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    @Calphool I have issue with saying that deadlines are waterfall (they exist no matter what methodology is used - they even exist for cowboy coders) and wrong (they exist because of external constraints of time - no more wrong than "we have to have this code run on that hardware with some minimal performance"). It is a time constraint on what an acceptable solution is. Filing taxes by April 15th is a deadline. Having the software to the distributor by Nov 1 so that it can be on the shelves by Nov 27 is a deadline. Neither of these are wrong.
    – user40980
    Commented Feb 24, 2015 at 19:31
  • 4
    @MichaelT: If you haven't already, I'd suggest you read Tom & Mary Poppendiecks' book "Leading Lean Software Development: Results Are Not the Point". He's simply conveying a fairly popular meme in lean/agile circles. If you and your team are focusing on deadlines more than you're focusing on continuous improvement, you're not really living agile. You might be doing scrum, but not living agile. Do long term deadlines exist? Obviously. Are they what agile teams should focus on? Absolutely not. Deadlines are incidental to agile thinking.
    – Calphool
    Commented Feb 24, 2015 at 19:46
  • 4
    @MichaelT The OP referred to project deadlines and that's what I'm responding to - long term deadlines set by a PM at the start of a project rather than a sprint. Certainly there are deadlines of a sort in agile, but they have a very different nature to what people typically mean by project deadlines, but maybe it's just semantics that's the problem here.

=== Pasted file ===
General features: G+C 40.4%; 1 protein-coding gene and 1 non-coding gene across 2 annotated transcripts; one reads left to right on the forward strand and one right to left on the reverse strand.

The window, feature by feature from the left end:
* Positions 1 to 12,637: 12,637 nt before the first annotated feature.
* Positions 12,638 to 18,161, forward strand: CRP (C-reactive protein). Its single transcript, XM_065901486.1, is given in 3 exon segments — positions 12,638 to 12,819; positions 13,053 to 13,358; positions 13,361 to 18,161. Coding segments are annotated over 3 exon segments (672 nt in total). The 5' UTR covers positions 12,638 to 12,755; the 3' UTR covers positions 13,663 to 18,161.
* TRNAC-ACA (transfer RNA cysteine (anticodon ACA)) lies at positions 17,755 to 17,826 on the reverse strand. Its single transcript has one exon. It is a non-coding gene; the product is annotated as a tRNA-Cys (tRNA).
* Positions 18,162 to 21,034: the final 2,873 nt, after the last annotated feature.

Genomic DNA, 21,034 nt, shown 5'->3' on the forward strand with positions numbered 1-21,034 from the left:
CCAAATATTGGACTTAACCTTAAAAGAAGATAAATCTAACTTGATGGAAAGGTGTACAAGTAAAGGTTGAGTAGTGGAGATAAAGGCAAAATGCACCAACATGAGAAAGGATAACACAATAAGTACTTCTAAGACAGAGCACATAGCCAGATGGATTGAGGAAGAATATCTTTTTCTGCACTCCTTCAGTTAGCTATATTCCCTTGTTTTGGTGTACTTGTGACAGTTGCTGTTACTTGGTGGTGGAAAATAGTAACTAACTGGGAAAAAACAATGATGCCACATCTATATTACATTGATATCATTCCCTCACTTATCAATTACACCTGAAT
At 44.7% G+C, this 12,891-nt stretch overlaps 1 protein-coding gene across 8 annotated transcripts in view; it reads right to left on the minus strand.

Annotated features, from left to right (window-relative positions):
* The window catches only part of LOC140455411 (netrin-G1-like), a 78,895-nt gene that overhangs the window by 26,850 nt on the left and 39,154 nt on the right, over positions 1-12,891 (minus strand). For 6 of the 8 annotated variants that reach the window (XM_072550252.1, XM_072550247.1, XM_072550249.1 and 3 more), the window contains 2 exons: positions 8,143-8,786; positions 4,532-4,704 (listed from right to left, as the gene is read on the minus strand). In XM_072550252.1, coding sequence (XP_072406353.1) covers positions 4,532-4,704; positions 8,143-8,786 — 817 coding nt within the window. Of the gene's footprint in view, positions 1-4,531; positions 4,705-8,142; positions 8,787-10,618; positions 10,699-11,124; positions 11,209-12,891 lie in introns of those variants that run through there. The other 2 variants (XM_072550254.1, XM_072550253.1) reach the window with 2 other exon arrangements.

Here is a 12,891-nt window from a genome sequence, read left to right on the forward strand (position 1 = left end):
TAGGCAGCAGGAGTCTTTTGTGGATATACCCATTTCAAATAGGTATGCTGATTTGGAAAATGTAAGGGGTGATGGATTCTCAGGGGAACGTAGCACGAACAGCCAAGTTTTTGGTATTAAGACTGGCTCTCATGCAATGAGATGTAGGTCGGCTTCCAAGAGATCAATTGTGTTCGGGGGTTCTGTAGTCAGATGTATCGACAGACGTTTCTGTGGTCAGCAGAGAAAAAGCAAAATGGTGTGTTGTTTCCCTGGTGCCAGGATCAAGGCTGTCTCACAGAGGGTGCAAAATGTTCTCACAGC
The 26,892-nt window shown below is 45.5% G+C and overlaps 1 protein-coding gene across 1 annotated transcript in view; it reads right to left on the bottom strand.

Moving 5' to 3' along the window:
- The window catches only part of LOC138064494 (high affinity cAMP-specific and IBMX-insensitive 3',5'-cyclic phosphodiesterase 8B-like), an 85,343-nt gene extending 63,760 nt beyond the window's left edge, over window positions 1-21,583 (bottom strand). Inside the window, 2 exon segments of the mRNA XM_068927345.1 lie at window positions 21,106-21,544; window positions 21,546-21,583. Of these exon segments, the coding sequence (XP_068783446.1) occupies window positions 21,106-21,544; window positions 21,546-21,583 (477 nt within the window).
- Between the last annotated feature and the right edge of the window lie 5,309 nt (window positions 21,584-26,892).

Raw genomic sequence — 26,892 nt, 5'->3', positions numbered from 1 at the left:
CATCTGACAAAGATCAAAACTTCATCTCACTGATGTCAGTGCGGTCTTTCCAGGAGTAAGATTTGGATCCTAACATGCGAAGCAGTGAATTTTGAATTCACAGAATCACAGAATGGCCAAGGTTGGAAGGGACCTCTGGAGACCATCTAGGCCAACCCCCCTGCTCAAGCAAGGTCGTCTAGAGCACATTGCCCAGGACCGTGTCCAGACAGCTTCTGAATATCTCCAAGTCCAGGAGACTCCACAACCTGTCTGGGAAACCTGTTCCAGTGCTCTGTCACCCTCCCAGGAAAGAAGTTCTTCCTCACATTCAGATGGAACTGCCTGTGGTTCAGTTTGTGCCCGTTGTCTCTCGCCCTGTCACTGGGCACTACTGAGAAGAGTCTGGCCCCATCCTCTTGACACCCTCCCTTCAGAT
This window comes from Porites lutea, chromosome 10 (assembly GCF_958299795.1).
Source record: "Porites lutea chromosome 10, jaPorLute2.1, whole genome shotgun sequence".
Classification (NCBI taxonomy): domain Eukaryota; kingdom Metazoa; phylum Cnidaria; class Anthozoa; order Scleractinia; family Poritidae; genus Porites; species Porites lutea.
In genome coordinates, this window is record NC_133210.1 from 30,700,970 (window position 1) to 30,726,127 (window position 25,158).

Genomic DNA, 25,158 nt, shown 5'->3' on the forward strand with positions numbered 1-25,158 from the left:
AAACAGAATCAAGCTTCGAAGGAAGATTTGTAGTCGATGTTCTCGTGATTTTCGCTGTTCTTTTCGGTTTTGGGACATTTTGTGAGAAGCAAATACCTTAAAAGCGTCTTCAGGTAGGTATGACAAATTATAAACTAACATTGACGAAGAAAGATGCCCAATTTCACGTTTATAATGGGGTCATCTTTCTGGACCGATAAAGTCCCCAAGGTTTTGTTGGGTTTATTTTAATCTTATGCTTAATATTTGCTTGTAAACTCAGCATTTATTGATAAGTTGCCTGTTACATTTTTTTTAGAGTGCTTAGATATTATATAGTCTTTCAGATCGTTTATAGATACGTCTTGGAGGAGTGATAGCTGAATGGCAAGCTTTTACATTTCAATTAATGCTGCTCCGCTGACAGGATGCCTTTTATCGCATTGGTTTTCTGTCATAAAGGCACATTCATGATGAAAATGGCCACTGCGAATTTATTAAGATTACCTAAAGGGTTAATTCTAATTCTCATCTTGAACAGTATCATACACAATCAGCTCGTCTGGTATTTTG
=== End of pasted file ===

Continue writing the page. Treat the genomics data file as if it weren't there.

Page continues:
– Nagora
    Commented Feb 24, 2015 at 19:54
  • 3
    @Ellesedil: Tell me your most important feature, or your minimum marketable feature set, give me a few weeks to a few months to build up a track record against your desired feature set (varies depending on how much you're asking for -- it takes more time to predict how long it'll take to get to the moon vs. Pittsburgh). Then I'll tell you, and since my estimate was built on actual deliveries of useful software, we'll be able to bank on the estimate, unlike the fairy tale you're forcing me to give you at the outset.
    – Calphool
    Commented Feb 24, 2015 at 21:22

The purpose of software development methods, when understood correctly, is to make us more productive by focusing our thoughts, and to provide a common language for typical situations. It's about inspiration and enabling, not about mind control and guilt.